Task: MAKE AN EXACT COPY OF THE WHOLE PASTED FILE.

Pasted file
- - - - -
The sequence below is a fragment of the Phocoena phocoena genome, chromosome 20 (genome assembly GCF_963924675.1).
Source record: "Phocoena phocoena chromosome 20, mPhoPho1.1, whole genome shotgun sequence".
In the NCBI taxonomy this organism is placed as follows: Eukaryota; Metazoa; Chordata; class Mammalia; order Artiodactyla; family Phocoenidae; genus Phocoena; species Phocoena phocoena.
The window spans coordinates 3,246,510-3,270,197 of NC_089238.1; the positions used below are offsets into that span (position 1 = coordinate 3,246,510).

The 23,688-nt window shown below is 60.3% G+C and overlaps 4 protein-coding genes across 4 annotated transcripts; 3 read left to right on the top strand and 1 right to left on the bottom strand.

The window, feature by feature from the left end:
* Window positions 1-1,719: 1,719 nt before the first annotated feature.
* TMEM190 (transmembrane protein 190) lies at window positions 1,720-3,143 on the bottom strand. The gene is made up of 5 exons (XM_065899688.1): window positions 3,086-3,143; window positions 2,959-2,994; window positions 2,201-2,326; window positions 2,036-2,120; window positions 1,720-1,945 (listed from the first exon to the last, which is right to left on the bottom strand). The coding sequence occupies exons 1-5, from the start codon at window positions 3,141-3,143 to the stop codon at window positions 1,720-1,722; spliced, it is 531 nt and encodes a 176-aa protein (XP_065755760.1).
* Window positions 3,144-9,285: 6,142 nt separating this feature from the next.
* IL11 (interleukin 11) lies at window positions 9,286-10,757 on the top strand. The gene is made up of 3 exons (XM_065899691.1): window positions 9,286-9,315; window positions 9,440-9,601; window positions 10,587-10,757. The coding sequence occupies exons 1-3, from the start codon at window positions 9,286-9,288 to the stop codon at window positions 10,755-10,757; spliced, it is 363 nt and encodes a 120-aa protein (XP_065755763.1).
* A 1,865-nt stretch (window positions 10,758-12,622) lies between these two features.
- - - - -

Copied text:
The sequence below is a fragment of the Phocoena phocoena genome, chromosome 20 (genome assembly GCF_963924675.1).
Source record: "Phocoena phocoena chromosome 20, mPhoPho1.1, whole genome shotgun sequence".
In the NCBI taxonomy this organism is placed as follows: Eukaryota; Metazoa; Chordata; class Mammalia; order Artiodactyla; family Phocoenidae; genus Phocoena; species Phocoena phocoena.
The window spans coordinates 3,246,510-3,270,197 of NC_089238.1; the positions used below are offsets into that span (position 1 = coordinate 3,246,510).

The 23,688-nt window shown below is 60.3% G+C and overlaps 4 protein-coding genes across 4 annotated transcripts; 3 read left to right on the top strand and 1 right to left on the bottom strand.

The window, feature by feature from the left end:
* Window positions 1-1,719: 1,719 nt before the first annotated feature.
* TMEM190 (transmembrane protein 190) lies at window positions 1,720-3,143 on the bottom strand. The gene is made up of 5 exons (XM_065899688.1): window positions 3,086-3,143; window positions 2,959-2,994; window positions 2,201-2,326; window positions 2,036-2,120; window positions 1,720-1,945 (listed from the first exon to the last, which is right to left on the bottom strand). The coding sequence occupies exons 1-5, from the start codon at window positions 3,141-3,143 to the stop codon at window positions 1,720-1,722; spliced, it is 531 nt and encodes a 176-aa protein (XP_065755760.1).
* Window positions 3,144-9,285: 6,142 nt separating this feature from the next.
* IL11 (interleukin 11) lies at window positions 9,286-10,757 on the top strand. The gene is made up of 3 exons (XM_065899691.1): window positions 9,286-9,315; window positions 9,440-9,601; window positions 10,587-10,757. The coding sequence occupies exons 1-3, from the start codon at window positions 9,286-9,288 to the stop codon at window positions 10,755-10,757; spliced, it is 363 nt and encodes a 120-aa protein (XP_065755763.1).
* A 1,865-nt stretch (window positions 10,758-12,622) lies between these two features.